Any additional edits ought to focus on making the question easier to answer, rather than trying to engage closevoters in debate. Ironically, this feels like one of those situations where your question would have been better served by keeping clarifications in the comments.


I appreciate everyone's support, and I'm relieved the question is able to stay open, but some of the criticisms above underscore the point I was trying to make in my last Meta thread on the same question.

There are the "official" rules in the Help Center that those on meta.SE will cite, and then there are the rules as practiced and understood by the majority of the community. That incongruence leaves it up to users and moderators to vote based on/enforce whichever version of it they feel like at the time, resulting in a situation like mine with this question: the first Meta thread I posted about the same question justified the deletion of all my comments on it, based on the rule that important information and clarification should be kept to the body of the question; once I'd done that and responded to all the criticisms of it being off-topic, this second Meta thread on the question now tells me I should have kept the discussion to the comments.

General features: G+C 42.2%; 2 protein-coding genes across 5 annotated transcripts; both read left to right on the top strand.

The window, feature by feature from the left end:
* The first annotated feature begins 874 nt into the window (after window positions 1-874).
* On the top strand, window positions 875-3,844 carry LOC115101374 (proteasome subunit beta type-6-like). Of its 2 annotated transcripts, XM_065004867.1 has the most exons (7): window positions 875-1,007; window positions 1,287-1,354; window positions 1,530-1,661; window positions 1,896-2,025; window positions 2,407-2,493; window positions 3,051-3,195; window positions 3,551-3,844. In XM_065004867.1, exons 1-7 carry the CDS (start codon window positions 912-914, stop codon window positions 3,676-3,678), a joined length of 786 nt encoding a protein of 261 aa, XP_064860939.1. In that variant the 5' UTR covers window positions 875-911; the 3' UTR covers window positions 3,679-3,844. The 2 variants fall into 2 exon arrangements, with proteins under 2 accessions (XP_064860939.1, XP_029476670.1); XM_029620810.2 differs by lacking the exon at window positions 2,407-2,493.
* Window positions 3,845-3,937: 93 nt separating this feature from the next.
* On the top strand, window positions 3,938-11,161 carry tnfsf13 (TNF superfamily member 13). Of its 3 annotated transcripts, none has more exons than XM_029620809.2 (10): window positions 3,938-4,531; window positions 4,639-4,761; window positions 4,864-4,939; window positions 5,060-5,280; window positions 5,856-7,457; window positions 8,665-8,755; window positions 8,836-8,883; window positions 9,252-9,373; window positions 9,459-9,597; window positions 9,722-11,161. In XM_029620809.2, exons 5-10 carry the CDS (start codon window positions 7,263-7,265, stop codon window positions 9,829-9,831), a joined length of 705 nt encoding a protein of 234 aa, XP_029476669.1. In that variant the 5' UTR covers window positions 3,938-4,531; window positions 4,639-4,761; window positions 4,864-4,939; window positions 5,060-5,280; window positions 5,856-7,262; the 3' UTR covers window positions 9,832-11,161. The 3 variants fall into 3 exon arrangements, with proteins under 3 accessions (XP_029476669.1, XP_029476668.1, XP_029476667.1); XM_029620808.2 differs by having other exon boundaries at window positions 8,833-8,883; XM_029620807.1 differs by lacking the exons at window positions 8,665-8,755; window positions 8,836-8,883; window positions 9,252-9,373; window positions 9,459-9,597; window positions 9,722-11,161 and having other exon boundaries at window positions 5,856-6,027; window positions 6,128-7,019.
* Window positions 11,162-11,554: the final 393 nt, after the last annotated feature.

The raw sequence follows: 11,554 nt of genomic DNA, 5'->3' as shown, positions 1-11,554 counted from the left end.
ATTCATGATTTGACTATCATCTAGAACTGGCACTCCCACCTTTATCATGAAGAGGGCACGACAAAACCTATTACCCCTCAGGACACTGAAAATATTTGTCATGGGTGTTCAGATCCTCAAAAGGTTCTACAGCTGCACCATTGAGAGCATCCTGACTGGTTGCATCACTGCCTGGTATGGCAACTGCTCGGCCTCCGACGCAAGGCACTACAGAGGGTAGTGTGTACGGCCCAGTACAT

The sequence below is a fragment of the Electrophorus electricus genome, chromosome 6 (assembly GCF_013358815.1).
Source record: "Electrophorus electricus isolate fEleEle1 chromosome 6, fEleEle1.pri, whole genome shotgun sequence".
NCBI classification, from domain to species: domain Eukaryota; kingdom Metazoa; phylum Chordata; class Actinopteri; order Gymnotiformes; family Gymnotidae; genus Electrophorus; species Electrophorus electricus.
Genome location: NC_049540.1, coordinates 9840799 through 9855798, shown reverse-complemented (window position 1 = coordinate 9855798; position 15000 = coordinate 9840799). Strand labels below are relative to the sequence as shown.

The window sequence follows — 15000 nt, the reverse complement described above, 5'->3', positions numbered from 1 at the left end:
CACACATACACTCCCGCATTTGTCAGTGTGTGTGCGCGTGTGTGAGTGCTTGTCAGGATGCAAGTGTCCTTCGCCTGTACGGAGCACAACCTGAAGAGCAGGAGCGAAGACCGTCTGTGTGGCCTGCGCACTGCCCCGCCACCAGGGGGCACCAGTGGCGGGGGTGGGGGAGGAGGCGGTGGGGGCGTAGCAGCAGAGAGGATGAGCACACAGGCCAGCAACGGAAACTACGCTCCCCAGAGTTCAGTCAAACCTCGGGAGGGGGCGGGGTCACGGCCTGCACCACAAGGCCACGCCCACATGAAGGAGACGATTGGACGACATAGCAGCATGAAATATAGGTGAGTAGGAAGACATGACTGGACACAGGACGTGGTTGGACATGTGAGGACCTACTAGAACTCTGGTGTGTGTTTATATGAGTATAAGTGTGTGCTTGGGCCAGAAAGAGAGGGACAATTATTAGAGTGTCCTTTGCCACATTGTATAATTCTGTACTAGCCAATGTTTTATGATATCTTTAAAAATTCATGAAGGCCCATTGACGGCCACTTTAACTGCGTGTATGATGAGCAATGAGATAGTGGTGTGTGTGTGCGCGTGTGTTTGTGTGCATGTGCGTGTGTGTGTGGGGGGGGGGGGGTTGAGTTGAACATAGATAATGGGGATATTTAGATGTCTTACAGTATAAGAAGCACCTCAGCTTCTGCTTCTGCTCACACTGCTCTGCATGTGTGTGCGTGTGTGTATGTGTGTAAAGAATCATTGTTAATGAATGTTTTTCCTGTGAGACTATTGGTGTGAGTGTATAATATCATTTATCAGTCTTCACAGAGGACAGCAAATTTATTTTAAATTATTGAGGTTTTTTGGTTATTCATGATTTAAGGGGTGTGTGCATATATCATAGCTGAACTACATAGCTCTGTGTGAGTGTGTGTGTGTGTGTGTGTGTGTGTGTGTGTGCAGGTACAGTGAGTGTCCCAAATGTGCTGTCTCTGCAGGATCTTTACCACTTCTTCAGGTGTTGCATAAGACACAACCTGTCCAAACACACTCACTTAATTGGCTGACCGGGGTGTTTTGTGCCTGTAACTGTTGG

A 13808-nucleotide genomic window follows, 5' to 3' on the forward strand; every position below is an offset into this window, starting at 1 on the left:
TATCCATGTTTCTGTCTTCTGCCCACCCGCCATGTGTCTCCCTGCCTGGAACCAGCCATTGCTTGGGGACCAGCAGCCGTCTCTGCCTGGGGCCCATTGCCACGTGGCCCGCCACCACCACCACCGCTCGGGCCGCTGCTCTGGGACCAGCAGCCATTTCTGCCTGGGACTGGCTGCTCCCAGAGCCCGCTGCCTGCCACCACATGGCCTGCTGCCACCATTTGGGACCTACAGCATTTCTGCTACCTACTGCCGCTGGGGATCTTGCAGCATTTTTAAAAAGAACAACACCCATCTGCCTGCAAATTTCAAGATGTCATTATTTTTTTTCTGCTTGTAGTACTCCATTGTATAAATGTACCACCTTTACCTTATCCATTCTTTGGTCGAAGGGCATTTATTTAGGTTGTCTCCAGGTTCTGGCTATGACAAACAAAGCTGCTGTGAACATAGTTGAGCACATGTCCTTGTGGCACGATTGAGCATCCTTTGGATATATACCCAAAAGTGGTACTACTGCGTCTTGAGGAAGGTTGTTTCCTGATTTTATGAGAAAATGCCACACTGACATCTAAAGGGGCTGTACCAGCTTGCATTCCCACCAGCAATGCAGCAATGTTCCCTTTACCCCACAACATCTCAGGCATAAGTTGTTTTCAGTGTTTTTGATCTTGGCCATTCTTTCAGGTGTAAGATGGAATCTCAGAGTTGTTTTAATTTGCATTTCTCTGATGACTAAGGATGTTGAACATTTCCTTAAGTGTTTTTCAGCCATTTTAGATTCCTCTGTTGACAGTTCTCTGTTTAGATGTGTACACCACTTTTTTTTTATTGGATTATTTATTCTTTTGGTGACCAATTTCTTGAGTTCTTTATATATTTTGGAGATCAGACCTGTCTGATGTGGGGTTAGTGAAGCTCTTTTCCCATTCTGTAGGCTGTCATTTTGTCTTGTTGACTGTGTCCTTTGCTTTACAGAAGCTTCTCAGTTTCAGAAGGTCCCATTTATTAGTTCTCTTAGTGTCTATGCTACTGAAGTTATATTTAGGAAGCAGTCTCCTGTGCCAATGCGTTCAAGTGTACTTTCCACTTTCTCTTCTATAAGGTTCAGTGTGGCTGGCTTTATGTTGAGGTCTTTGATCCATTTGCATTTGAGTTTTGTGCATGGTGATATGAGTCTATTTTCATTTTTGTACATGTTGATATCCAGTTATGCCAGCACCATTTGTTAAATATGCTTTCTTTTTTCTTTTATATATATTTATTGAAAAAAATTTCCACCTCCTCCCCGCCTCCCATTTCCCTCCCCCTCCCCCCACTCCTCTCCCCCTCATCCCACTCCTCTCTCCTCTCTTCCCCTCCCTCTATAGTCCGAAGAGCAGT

I don't see that as irony, I see as it as an inconsistency with the site and how its rules are enforced. A user would have to be telepathic to determine which standard he'll be held to at any one time, and it has the effect of making the rules themselves meaningless in practice.


You must log in to answer this question.

Not the answer you're looking for? Browse other questions tagged .